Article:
An (the) Object

My project is best understod within the broad framework of cultural studies.  I see my task as a scholar to point out things that are “hiding in plain sight” in our cultural-historical geographies of discourse, circulation, meaning and action.

This is not a simple task of textual analysis, but instead a deeply consequential inquiry into the sources of certain cultural constructions and how and where they find force an effect in discourse, circulation, and exchange.  It is about media, of course, as the media landscape is the context where this all goes on.  But this particular project is also about particular media/mediations and their particular connection with the evolution of Protestantism as a central logic of North Atlantic modernity.  I’ll be arguing that Protestantism is of necessary importance if we are to understand how religions and mediations work–singly and in concert–in this mileu. 

I’m starting with one object that is central to my evolving project. 

One morphology of my inquiry would describe a kind of apogee of Protestant cultural hegemony in the United States (and it will of course be necessary for me to elaborate this complex and ambiguous history in some detail–probably using a series of objects).   That apogee–I might wish to argue and then elaborate along a series of lines of argument–was some time in “the 50s”.  That decade is rich in symbolism and in attributed social and cultural resonance for a variety of voices of greivance, lament, and resurgent “nationalisms.”  It matters in so many ways.

I have found a particularly delicious object to stand in for that apogee.  It is a special issue of Life Magazine, published in December, 1955, called “Christianity.”  I found it among my father’s affects–so it is also a link to him.  It is so rich and so fascinating, I could probably do a whole project just on it.  But it will also serve my larger project because it presents so many trajectories, “in” and “out” through which I can explore vital themes.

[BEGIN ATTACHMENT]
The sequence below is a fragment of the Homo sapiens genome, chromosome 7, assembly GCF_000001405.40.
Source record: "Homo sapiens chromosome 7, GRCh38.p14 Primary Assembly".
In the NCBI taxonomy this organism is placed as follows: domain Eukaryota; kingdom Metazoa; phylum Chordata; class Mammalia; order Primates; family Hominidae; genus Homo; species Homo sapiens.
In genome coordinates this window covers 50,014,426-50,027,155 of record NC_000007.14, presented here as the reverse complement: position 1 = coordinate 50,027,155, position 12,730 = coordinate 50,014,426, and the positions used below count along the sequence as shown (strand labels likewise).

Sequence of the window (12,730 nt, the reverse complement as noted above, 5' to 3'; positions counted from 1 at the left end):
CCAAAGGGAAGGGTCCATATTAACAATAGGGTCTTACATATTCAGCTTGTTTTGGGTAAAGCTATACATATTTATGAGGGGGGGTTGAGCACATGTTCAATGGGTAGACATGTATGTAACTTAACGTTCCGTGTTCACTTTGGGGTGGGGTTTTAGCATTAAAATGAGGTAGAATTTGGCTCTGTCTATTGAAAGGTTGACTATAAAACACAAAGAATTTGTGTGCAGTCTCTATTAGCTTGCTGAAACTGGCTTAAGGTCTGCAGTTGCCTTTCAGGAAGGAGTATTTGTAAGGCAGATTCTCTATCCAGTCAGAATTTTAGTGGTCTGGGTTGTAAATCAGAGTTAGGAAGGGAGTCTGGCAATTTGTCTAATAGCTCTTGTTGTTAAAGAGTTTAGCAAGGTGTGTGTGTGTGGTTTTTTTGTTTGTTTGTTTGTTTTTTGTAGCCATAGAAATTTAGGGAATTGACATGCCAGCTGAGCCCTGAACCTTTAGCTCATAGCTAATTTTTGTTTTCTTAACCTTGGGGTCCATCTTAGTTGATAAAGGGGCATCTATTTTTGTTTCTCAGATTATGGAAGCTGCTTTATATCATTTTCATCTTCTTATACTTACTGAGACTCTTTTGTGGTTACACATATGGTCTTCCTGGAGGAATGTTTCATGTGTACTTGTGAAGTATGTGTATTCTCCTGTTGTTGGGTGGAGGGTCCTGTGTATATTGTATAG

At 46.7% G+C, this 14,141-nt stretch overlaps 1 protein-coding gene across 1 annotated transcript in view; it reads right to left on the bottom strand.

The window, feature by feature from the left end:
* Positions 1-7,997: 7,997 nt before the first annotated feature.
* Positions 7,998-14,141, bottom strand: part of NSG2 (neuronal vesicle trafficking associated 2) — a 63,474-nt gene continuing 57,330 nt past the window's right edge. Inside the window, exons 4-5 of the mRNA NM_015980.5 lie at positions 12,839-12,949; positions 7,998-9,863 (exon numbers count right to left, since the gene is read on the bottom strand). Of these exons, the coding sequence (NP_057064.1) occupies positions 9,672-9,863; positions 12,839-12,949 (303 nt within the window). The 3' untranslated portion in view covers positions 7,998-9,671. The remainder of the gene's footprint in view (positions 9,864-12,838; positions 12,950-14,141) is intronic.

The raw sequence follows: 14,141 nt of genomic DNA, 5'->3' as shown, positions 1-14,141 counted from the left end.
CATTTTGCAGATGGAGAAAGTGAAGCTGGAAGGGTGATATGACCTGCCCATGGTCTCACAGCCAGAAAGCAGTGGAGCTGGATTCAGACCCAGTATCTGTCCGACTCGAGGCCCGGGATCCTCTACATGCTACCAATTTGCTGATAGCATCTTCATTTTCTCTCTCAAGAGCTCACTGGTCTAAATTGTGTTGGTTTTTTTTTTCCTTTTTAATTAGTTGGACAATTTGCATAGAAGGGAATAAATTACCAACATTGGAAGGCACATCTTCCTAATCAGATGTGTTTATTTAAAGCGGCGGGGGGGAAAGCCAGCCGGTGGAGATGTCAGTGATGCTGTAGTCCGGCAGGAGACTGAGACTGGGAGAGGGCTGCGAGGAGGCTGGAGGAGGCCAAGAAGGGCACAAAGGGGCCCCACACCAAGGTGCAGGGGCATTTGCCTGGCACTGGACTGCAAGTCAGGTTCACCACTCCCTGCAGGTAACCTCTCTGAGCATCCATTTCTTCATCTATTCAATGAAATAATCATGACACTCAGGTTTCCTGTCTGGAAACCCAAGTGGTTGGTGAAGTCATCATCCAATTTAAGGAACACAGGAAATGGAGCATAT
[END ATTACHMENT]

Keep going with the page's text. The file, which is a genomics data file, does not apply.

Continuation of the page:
Here is the cover:

In this space I’ll be presenting more images from this issue as I explore its articulation of Christianity–and particualarly Protestantism–at a great moment of confidence.  It stands as a monument to bourgois consciousness at a specific–and singificant–moment in time.

…and then….*

Here is one of the potential “destinations” of this exploration–an image from a Donald Trump Rally.  I expect to be able to elaborate images such as this one in a more substantive way by describing how this gesture “makes sense” as a culmination of certain trajectories of value and action that cross in the mediation of American Protestantism.

And, I have an update underway exploring connections far out into the fields of global religion. To whet the appetite, here is an image:


*For now, I plan to structure this as a “mnemnosyne Atlas” composed of various conceptual “landing pads” across my notional grand narrative.  I’ll mark the transitions like this, expecting that each of these “gaps” will be filled as a go along.  I also intend to hyperlink the various “landing pads” to more substantive essays and evidence.

By Stewart Hoover

Stewart Hoover is director of the Center for Media, Religion, and Culture at the University of Colorado Boulder.